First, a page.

Page 850

such a road 'upon the town or towns which such board deems benefited thereby.' In 1901 (Chap. 464) this provision was further amended requiring the commissioner of highways of the town in which said improved highway was located to keep the same in repair under the direction and supervision of the State Engineer, and according to such rules as he should prescribe; and in 1902 (Chap. 53), if there was failure so to do, the State Engineer was empowered to make the repairs at the expense of the State, the same to be charged up against the county with power in the board to apportion. In 1904 (Chap. 297) section 12a was added, which empowered the highway commissioner of the town to enter upon adjacent lands and make ditches for the purpose of draining the road, damages therefor to be a town charge, if the commissioner could agree with the landowner, otherwise the damage was to be determined in the same manner as for the laying out and opening of highways. In 1906 (Chap. 468) the maintaining and repair of such a road was placed wholly in the hands of the State Engineer, and a charge of fifty dollars per mile, or fraction thereof, was made upon any town in which such highway was located, to be paid to the State Comptroller, and paid out by him on certificate of the State Engineer. Other amendments were also made to said statute which need not be considered.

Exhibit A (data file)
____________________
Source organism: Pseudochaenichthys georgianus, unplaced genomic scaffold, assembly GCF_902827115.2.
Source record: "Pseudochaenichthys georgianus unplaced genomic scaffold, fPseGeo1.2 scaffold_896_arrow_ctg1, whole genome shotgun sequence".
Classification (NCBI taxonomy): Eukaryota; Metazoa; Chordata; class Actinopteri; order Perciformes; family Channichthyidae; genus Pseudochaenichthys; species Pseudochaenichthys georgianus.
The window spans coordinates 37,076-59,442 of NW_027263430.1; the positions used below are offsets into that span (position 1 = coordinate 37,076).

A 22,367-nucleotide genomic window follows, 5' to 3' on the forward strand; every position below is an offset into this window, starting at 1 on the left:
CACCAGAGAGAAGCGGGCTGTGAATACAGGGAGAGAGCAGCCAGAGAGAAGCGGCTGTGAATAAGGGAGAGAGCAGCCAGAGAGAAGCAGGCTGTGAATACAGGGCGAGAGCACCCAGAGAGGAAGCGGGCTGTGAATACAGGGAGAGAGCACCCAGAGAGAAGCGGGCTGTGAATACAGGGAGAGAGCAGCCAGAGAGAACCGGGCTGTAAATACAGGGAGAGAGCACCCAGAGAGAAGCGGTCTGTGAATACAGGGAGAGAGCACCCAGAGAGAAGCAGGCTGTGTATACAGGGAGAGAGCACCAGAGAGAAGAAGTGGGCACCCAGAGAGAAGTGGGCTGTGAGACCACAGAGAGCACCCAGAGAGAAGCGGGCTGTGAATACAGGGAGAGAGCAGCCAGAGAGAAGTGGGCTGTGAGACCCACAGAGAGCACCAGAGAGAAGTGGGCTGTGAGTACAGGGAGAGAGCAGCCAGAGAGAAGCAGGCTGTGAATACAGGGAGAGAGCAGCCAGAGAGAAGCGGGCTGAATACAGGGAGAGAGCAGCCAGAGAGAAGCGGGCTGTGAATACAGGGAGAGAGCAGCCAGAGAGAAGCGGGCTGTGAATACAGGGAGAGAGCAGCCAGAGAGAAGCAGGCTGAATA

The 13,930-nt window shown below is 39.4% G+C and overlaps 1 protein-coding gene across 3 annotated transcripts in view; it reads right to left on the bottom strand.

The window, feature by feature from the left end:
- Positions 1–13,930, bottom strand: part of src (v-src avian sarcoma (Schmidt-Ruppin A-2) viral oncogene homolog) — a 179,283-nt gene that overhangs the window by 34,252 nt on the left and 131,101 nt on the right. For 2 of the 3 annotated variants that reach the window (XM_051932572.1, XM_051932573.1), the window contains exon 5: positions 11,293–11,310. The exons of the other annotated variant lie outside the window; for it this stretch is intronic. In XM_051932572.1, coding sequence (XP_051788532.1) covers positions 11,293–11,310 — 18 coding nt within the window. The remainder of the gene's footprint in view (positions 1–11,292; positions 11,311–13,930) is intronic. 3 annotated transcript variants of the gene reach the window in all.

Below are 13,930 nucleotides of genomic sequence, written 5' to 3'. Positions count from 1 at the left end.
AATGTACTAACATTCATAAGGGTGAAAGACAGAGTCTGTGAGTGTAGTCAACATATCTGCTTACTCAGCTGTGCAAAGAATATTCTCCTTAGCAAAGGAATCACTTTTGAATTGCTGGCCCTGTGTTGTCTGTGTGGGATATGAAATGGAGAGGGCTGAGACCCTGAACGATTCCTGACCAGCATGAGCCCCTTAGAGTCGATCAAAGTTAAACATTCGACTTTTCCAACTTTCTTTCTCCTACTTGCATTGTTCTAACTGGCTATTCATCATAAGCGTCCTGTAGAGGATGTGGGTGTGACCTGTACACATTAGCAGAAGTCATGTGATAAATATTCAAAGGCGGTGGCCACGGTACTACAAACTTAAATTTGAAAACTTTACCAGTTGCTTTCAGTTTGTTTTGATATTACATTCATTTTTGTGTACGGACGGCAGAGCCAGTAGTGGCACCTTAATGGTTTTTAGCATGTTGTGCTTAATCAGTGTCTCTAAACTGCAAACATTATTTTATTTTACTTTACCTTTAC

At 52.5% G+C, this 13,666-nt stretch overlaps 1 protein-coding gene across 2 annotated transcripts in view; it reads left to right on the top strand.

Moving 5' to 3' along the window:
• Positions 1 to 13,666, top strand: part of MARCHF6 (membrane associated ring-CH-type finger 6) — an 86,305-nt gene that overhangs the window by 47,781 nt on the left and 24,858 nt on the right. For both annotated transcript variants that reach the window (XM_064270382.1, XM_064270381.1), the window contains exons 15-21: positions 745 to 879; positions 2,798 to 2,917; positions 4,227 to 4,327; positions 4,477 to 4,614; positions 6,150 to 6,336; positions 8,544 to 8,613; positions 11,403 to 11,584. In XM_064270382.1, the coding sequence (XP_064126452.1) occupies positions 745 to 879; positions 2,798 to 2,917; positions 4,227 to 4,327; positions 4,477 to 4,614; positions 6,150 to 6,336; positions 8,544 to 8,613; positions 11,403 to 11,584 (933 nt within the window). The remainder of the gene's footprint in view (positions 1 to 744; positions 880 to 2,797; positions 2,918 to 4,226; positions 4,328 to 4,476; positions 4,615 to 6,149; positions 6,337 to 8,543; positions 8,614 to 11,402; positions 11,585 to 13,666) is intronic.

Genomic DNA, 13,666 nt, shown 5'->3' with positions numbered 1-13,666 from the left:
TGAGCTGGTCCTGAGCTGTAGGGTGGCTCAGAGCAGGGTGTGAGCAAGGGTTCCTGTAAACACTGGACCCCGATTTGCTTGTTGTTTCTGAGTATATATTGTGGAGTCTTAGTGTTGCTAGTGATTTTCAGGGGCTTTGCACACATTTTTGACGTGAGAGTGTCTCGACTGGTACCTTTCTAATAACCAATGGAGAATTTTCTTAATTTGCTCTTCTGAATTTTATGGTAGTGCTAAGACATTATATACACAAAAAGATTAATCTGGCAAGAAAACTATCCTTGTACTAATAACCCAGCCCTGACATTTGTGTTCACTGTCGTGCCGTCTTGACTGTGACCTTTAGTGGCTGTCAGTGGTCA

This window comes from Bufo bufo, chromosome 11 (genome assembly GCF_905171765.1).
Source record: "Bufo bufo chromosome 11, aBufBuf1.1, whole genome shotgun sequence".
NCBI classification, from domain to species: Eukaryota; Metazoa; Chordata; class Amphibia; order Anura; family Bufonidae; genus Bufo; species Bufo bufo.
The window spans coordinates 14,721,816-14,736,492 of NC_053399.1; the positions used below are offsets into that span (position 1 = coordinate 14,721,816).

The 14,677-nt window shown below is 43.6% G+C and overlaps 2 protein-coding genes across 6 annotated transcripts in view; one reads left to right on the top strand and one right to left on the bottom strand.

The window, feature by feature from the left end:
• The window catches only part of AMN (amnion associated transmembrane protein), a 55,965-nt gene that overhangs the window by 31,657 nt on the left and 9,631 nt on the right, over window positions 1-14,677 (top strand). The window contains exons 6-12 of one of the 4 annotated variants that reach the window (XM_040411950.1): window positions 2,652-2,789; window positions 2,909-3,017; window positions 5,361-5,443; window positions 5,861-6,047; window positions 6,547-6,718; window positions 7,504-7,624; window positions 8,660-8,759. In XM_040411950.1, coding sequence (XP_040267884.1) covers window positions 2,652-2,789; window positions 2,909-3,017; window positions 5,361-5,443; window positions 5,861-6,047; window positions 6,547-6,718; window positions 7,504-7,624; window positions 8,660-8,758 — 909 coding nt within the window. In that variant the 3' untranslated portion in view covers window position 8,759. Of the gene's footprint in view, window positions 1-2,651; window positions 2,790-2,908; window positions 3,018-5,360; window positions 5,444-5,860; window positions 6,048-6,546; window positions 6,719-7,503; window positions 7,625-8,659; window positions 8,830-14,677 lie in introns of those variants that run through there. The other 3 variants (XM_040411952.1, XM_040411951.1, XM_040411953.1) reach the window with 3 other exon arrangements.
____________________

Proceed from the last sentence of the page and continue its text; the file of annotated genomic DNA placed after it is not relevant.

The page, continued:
From the act and the various amendments which have been referred to it is apparent that the Legislature intended to take this class of roads wholly without the general Highway Law, and to establish not only a new system of construction but a new system of keeping them in repair. The cost of construction even to the extent of fifteen per cent was not put upon the town in the first instance but was paid by the county and then levied upon the town. If additional land was required for the purpose of widening or straightening ...